Environmental Stewardship at Gallatin
TVA takes environmental stewardship seriously; it is an important part of our mission of service. At Gallatin—as with every other fossil plant—that means assuring air and water quality are maintained at high levels.
TVA has taken a number of steps to improve air quality at Gallatin Fossil Plant and is moving forward to complete a $1 billion investment in air quality measures:
- The plant has historically used low-sulfur blend coal, which limits emissions of sulfur dioxide. In the future, when all environmental controls are in place, TVA will have the ability to burn a wider range of coal and still meet permit requirements.
- The plant is equipped with pulsejet fabric filter bag houses.
- Low-NOx burners on site limit the production of nitrogen oxides.
- In support of environmental agreements and to comply with regulations, TVA committed to add scrubbers and selective catalytic reduction (SCR) units on all four units at Gallatin by Dec. 31, 2017. All four scrubber units went into full operation in February of 2016.
- The new air quality measures at Gallatin Fossil Plant will significantly reduce emissions of sulfur dioxide and nitrogen oxides.
These actions will meet or exceed current U.S. Environmental Protection Agency (EPA) requirements. Read more about air quality efforts at Gallatin—and view all the supporting data—on our Gallatin Fossil Plant Emissions page.
TVA periodically collects and analyzes biological data upstream and downstream of its power plants, including Gallatin, to assess the health and structure of the aquatic communities that our operations could possibly impact. These data include monitoring of the fish and benthic macroinvertebrate (aquatic insect) communities and wildlife visual encounter surveys along the shoreline.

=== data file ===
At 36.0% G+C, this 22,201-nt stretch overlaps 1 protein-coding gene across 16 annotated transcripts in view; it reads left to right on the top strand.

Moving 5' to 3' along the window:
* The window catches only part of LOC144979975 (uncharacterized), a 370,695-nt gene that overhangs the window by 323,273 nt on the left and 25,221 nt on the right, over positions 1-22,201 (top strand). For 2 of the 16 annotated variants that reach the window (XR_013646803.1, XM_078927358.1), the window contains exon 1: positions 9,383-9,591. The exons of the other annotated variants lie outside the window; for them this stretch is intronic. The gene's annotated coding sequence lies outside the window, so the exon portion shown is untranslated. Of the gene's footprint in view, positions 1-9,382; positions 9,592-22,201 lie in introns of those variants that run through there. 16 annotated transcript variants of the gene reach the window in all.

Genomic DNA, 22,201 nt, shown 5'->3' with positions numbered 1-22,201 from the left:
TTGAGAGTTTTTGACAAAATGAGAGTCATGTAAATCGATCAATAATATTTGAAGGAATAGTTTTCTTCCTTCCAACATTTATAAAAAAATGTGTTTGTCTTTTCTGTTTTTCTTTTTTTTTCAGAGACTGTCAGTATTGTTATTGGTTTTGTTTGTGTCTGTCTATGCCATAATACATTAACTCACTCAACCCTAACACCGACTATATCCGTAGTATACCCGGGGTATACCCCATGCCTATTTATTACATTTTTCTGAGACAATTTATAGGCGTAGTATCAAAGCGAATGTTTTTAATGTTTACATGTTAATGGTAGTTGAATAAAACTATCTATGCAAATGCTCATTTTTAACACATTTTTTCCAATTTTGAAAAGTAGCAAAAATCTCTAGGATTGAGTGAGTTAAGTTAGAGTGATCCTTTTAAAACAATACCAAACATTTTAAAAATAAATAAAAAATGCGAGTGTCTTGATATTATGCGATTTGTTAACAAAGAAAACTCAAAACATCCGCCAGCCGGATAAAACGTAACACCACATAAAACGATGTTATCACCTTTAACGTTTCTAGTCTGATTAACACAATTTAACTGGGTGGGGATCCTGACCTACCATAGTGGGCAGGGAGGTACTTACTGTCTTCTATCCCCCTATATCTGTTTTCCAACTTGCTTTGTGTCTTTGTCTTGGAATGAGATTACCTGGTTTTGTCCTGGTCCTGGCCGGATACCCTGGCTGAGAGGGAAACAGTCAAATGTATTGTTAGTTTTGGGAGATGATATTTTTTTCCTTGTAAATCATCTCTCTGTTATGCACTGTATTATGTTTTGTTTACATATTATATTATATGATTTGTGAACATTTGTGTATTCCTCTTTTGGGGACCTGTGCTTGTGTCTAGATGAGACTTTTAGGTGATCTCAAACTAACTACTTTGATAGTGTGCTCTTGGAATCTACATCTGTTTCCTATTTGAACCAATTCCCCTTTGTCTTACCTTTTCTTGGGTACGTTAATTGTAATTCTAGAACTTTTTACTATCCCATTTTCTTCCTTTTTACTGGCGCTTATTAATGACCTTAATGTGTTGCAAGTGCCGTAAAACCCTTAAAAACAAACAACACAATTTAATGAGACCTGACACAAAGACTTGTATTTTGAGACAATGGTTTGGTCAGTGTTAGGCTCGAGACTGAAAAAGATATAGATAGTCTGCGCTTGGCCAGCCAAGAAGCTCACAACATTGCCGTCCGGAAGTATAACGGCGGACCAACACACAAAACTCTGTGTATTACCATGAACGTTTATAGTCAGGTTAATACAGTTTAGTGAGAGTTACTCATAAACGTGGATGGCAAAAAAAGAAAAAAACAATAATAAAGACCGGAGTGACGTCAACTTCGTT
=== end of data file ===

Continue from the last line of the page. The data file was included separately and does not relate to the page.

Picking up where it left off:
Fish community data are analyzed using the Reservoir Fish Assemblage Index, a series of 12 ecological health-assessment measures. Benthic samples are analyzed using the Reservoir Benthic Index, a similar series of seven health-assessment measures. For each analysis, the individual measures are scored and summed, and these totals provide comparative determinations of the ecological health of the respective fish and aquatic insect communities.
Since 2001, the fish communities in the areas upstream and downstream and within the potential influence zone of Gallatin operations have rated "good or "fair." The health of the benthic community at downstream sites was demonstrated to be similar or more favorable than upstream sites for each sample year. These results indicate that Gallatin operations are not having an adverse impact on the aquatic community in the Cumberland River near the plant.
TVA operates its Gallatin facility in compliance with water quality standards and permits issued by the State of Tennessee. Water quality samples show that this stretch of Old Hickory Reservoir meets all requirements for domestic and industrial purposes; propagation and maintenance of fish and other aquatic life; recreation in and on the water, including the safe consumption of fish and shellfish; livestock watering and irrigation; navigation; generation of power; propagation and maintenance of wildlife; and the enjoyment of the scenic and aesthetic qualities of water.
Gallatin also holds permits that guide the handling of its wastewater and stormwater; read more about them here.
In 2009, TVA committed to convert all of its wet coal ash management facilities to dry ash management at a potential cost of $1.5 to $2 billion.